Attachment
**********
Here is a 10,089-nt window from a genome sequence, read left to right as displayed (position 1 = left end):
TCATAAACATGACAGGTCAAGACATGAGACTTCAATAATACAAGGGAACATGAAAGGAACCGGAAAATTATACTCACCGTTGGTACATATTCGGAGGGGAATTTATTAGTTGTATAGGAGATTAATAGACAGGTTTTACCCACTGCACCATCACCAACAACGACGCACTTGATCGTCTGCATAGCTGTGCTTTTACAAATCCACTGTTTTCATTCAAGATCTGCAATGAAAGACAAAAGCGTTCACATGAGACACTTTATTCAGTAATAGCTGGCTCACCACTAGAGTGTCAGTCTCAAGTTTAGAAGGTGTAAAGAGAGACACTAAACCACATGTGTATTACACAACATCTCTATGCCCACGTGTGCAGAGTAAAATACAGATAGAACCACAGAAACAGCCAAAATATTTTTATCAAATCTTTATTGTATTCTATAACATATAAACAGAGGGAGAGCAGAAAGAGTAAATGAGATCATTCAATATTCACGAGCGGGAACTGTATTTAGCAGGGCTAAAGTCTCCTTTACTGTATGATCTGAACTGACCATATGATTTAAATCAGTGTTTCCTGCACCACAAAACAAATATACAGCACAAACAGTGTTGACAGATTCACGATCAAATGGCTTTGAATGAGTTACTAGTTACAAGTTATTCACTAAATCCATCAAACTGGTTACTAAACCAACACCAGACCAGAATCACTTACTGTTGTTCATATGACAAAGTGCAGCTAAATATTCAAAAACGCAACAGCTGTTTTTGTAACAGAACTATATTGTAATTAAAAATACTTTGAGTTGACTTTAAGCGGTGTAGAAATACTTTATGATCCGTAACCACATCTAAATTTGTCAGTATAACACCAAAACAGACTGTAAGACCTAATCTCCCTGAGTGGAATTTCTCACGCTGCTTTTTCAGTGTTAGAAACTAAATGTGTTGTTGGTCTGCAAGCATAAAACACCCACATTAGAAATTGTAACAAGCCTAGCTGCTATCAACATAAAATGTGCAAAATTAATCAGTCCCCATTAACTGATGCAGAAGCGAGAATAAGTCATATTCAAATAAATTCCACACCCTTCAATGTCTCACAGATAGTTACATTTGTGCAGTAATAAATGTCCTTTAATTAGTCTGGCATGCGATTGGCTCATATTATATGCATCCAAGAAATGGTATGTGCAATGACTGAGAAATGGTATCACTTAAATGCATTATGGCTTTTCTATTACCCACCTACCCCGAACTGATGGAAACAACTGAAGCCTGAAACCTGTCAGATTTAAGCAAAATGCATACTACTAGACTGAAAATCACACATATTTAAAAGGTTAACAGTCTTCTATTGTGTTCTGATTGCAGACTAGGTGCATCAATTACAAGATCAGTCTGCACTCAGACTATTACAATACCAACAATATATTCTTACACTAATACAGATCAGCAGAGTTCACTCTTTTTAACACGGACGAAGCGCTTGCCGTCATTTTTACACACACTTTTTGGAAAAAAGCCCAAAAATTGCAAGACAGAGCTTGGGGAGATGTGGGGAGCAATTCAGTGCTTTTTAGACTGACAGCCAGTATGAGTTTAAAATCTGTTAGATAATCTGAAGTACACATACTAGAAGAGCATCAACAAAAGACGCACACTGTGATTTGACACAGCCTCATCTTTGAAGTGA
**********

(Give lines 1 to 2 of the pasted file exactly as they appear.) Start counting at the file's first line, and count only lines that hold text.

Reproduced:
Here is a 10,089-nt window from a genome sequence, read left to right as displayed (position 1 = left end):
TCATAAACATGACAGGTCAAGACATGAGACTTCAATAATACAAGGGAACATGAAAGGAACCGGAAAATTATACTCACCGTTGGTACATATTCGGAGGGGAATTTATTAGTTGTATAGGAGATTAATAGACAGGTTTTACCCACTGCACCATCACCAACAACGACGCACTTGATCGTCTGCATAGCTGTGCTTTTACAAATCCACTGTTTTCATTCAAGATCTGCAATGAAAGACAAAAGCGTTCACATGAGACACTTTATTCAGTAATAGCTGGCTCACCACTAGAGTGTCAGTCTCAAGTTTAGAAGGTGTAAAGAGAGACACTAAACCACATGTGTATTACACAACATCTCTATGCCCACGTGTGCAGAGTAAAATACAGATAGAACCACAGAAACAGCCAAAATATTTTTATCAAATCTTTATTGTATTCTATAACATATAAACAGAGGGAGAGCAGAAAGAGTAAATGAGATCATTCAATATTCACGAGCGGGAACTGTATTTAGCAGGGCTAAAGTCTCCTTTACTGTATGATCTGAACTGACCATATGATTTAAATCAGTGTTTCCTGCACCACAAAACAAATATACAGCACAAACAGTGTTGACAGATTCACGATCAAATGGCTTTGAATGAGTTACTAGTTACAAGTTATTCACTAAATCCATCAAACTGGTTACTAAACCAACACCAGACCAGAATCACTTACTGTTGTTCATATGACAAAGTGCAGCTAAATATTCAAAAACGCAACAGCTGTTTTTGTAACAGAACTATATTGTAATTAAAAATACTTTGAGTTGACTTTAAGCGGTGTAGAAATACTTTATGATCCGTAACCACATCTAAATTTGTCAGTATAACACCAAAACAGACTGTAAGACCTAATCTCCCTGAGTGGAATTTCTCACGCTGCTTTTTCAGTGTTAGAAACTAAATGTGTTGTTGGTCTGCAAGCATAAAACACCCACATTAGAAATTGTAACAAGCCTAGCTGCTATCAACATAAAATGTGCAAAATTAATCAGTCCCCATTAACTGATGCAGAAGCGAGAATAAGTCATATTCAAATAAATTCCACACCCTTCAATGTCTCACAGATAGTTACATTTGTGCAGTAATAAATGTCCTTTAATTAGTCTGGCATGCGATTGGCTCATATTATATGCATCCAAGAAATGGTATGTGCAATGACTGAGAAATGGTATCACTTAAATGCATTATGGCTTTTCTATTACCCACCTACCCCGAACTGATGGAAACAACTGAAGCCTGAAACCTGTCAGATTTAAGCAAAATGCATACTACTAGACTGAAAATCACACATATTTAAAAGGTTAACAGTCTTCTATTGTGTTCTGATTGCAGACTAGGTGCATCAATTACAAGATCAGTCTGCACTCAGACTATTACAATACCAACAATATATTCTTACACTAATACAGATCAGCAGAGTTCACTCTTTTTAACACGGACGAAGCGCTTGCCGTCATTTTTACACACACTTTTTGGAAAAAAGCCCAAAAATTGCAAGACAGAGCTTGGGGAGATGTGGGGAGCAATTCAGTGCTTTTTAGACTGACAGCCAGTATGAGTTTAAAATCTGTTAGATAATCTGAAGTACACATACTAGAAGAGCATCAACAAAAGACGCACACTGTGATTTGACACAGCCTCATCTTTGAAGTGA